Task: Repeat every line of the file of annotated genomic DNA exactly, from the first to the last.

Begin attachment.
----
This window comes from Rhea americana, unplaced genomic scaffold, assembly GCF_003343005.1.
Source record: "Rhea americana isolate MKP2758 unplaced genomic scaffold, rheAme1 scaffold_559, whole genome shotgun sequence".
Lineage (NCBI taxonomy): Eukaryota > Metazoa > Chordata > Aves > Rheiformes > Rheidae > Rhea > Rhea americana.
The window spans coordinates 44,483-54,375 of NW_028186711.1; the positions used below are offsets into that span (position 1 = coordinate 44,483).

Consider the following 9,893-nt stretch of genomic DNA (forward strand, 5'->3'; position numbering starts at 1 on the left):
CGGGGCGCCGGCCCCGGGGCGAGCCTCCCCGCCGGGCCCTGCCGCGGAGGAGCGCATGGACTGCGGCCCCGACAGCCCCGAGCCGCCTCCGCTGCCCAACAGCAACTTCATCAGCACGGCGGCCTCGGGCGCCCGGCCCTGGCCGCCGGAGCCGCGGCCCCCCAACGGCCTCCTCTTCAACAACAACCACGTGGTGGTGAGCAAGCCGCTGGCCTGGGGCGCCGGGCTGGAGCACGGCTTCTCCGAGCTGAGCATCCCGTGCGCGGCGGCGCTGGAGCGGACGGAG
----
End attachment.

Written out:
This window comes from Rhea americana, unplaced genomic scaffold, assembly GCF_003343005.1.
Source record: "Rhea americana isolate MKP2758 unplaced genomic scaffold, rheAme1 scaffold_559, whole genome shotgun sequence".
Lineage (NCBI taxonomy): Eukaryota > Metazoa > Chordata > Aves > Rheiformes > Rheidae > Rhea > Rhea americana.
The window spans coordinates 44,483-54,375 of NW_028186711.1; the positions used below are offsets into that span (position 1 = coordinate 44,483).

Consider the following 9,893-nt stretch of genomic DNA (forward strand, 5'->3'; position numbering starts at 1 on the left):
CGGGGCGCCGGCCCCGGGGCGAGCCTCCCCGCCGGGCCCTGCCGCGGAGGAGCGCATGGACTGCGGCCCCGACAGCCCCGAGCCGCCTCCGCTGCCCAACAGCAACTTCATCAGCACGGCGGCCTCGGGCGCCCGGCCCTGGCCGCCGGAGCCGCGGCCCCCCAACGGCCTCCTCTTCAACAACAACCACGTGGTGGTGAGCAAGCCGCTGGCCTGGGGCGCCGGGCTGGAGCACGGCTTCTCCGAGCTGAGCATCCCGTGCGCGGCGGCGCTGGAGCGGACGGAG